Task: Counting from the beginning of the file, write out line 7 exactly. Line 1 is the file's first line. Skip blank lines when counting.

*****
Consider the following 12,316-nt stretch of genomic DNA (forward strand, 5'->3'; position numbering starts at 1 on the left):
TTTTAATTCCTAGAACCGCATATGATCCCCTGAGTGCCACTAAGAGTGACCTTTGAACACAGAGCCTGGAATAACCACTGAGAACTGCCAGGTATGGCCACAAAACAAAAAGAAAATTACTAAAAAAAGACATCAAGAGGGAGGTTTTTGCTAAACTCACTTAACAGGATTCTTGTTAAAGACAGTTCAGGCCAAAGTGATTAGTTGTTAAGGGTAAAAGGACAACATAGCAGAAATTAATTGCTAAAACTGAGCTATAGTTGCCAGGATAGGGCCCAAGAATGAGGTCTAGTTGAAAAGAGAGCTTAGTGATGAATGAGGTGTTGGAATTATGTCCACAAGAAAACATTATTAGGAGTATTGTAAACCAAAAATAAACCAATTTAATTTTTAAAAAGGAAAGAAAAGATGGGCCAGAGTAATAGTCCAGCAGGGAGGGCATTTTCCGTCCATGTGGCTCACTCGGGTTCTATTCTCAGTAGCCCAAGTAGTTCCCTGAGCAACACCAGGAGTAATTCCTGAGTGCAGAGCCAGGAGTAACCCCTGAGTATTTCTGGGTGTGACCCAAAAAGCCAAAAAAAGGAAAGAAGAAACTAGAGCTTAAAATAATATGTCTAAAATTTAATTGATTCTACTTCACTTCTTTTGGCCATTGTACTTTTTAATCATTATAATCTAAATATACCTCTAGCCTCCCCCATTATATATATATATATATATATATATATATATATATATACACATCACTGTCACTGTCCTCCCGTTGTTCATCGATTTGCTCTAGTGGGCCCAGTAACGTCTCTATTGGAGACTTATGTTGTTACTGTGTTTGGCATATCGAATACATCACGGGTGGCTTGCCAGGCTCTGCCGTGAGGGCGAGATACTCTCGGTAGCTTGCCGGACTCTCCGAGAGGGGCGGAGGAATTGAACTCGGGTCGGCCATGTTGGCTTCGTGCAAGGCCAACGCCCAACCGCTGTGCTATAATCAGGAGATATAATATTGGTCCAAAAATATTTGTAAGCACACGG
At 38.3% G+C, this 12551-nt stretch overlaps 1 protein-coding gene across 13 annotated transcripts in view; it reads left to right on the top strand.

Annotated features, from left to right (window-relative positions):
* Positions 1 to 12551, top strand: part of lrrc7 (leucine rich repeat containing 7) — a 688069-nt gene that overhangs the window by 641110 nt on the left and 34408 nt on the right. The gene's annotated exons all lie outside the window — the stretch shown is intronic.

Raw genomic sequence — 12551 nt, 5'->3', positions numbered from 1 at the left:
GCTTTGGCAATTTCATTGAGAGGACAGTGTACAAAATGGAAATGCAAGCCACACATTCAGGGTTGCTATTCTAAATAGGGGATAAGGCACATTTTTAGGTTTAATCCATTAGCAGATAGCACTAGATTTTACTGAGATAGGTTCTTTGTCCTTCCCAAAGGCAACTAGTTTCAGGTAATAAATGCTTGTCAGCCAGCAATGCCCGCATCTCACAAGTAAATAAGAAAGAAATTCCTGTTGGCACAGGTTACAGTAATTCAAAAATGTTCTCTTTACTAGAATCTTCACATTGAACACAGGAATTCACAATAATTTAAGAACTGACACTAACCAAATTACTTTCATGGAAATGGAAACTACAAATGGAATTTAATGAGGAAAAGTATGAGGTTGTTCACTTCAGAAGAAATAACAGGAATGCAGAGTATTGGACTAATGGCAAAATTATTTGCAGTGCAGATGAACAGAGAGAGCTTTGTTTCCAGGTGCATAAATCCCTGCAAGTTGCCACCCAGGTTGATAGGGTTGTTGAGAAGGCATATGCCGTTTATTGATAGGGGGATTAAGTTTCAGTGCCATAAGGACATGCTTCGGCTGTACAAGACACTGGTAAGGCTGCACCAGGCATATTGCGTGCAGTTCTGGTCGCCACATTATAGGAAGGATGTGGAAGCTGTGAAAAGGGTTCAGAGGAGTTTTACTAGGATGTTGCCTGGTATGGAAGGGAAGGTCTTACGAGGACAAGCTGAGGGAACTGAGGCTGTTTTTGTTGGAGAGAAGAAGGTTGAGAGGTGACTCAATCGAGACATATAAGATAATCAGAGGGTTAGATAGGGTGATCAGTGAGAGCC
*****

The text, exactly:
GCTTTGGCAATTTCATTGAGAGGACAGTGTACAAAATGGAAATGCAAGCCACACATTCAGGGTTGCTATTCTAAATAGGGGATAAGGCACATTTTTAGGTTTAATCCATTAGCAGATAGCACTAGATTTTACTGAGATAGGTTCTTTGTCCTTCCCAAAGGCAACTAGTTTCAGGTAATAAATGCTTGTCAGCCAGCAATGCCCGCATCTCACAAGTAAATAAGAAAGAAATTCCTGTTGGCACAGGTTACAGTAATTCAAAAATGTTCTCTTTACTAGAATCTTCACATTGAACACAGGAATTCACAATAATTTAAGAACTGACACTAACCAAATTACTTTCATGGAAATGGAAACTACAAATGGAATTTAATGAGGAAAAGTATGAGGTTGTTCACTTCAGAAGAAATAACAGGAATGCAGAGTATTGGACTAATGGCAAAATTATTTGCAGTGCAGATGAACAGAGAGAGCTTTGTTTCCAGGTGCATAAATCCCTGCAAGTTGCCACCCAGGTTGATAGGGTTGTTGAGAAGGCATATGCCGTTTATTGATAGGGGGATTAAGTTTCAGTGCCATAAGGACATGCTTCGGCTGTACAAGACACTGGTAAGGCTGCACCAGGCATATTGCGTGCAGTTCTGGTCGCCACATTATAGGAAGGATGTGGAAGCTGTGAAAAGGGTTCAGAGGAGTTTTACTAGGATGTTGCCTGGTATGGAAGGGAAGGTCTTACGAGGACAAGCTGAGGGAACTGAGGCTGTTTTTGTTGGAGAGAAGAAGGTTGAGAGGTGACTCAATCGAGACATATAAGATAATCAGAGGGTTAGATAGGGTGATCAGTGAGAGCC